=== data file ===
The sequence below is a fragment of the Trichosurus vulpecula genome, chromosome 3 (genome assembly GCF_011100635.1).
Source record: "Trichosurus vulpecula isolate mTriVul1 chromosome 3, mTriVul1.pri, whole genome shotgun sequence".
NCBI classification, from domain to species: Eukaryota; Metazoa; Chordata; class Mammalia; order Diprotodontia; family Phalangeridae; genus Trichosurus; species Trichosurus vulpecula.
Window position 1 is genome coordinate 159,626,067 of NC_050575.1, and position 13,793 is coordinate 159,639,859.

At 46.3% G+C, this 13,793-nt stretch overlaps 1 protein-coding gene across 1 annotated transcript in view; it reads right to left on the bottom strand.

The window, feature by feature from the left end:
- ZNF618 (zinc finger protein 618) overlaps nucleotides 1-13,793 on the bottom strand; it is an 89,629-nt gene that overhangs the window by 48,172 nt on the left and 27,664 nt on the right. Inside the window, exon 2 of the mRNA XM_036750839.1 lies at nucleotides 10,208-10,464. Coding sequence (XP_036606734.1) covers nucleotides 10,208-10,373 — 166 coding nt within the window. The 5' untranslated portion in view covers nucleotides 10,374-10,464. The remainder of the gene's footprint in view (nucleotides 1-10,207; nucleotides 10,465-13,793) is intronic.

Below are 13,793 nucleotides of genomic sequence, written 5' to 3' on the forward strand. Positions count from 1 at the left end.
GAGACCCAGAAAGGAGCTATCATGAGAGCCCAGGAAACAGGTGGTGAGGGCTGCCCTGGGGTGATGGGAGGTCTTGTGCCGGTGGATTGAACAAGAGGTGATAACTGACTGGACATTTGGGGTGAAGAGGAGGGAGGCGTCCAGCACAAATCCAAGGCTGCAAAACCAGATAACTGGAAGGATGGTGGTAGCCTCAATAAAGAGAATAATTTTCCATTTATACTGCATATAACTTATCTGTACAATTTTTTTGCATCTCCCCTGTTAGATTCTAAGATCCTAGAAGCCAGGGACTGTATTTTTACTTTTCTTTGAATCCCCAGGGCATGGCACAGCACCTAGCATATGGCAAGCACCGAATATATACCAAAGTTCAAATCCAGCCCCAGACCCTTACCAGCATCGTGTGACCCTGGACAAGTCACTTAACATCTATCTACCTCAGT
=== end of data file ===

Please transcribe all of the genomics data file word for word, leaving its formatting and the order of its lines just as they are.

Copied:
The sequence below is a fragment of the Trichosurus vulpecula genome, chromosome 3 (genome assembly GCF_011100635.1).
Source record: "Trichosurus vulpecula isolate mTriVul1 chromosome 3, mTriVul1.pri, whole genome shotgun sequence".
NCBI classification, from domain to species: Eukaryota; Metazoa; Chordata; class Mammalia; order Diprotodontia; family Phalangeridae; genus Trichosurus; species Trichosurus vulpecula.
Window position 1 is genome coordinate 159,626,067 of NC_050575.1, and position 13,793 is coordinate 159,639,859.

At 46.3% G+C, this 13,793-nt stretch overlaps 1 protein-coding gene across 1 annotated transcript in view; it reads right to left on the bottom strand.

The window, feature by feature from the left end:
- ZNF618 (zinc finger protein 618) overlaps nucleotides 1-13,793 on the bottom strand; it is an 89,629-nt gene that overhangs the window by 48,172 nt on the left and 27,664 nt on the right. Inside the window, exon 2 of the mRNA XM_036750839.1 lies at nucleotides 10,208-10,464. Coding sequence (XP_036606734.1) covers nucleotides 10,208-10,373 — 166 coding nt within the window. The 5' untranslated portion in view covers nucleotides 10,374-10,464. The remainder of the gene's footprint in view (nucleotides 1-10,207; nucleotides 10,465-13,793) is intronic.

Below are 13,793 nucleotides of genomic sequence, written 5' to 3' on the forward strand. Positions count from 1 at the left end.
GAGACCCAGAAAGGAGCTATCATGAGAGCCCAGGAAACAGGTGGTGAGGGCTGCCCTGGGGTGATGGGAGGTCTTGTGCCGGTGGATTGAACAAGAGGTGATAACTGACTGGACATTTGGGGTGAAGAGGAGGGAGGCGTCCAGCACAAATCCAAGGCTGCAAAACCAGATAACTGGAAGGATGGTGGTAGCCTCAATAAAGAGAATAATTTTCCATTTATACTGCATATAACTTATCTGTACAATTTTTTTGCATCTCCCCTGTTAGATTCTAAGATCCTAGAAGCCAGGGACTGTATTTTTACTTTTCTTTGAATCCCCAGGGCATGGCACAGCACCTAGCATATGGCAAGCACCGAATATATACCAAAGTTCAAATCCAGCCCCAGACCCTTACCAGCATCGTGTGACCCTGGACAAGTCACTTAACATCTATCTACCTCAGT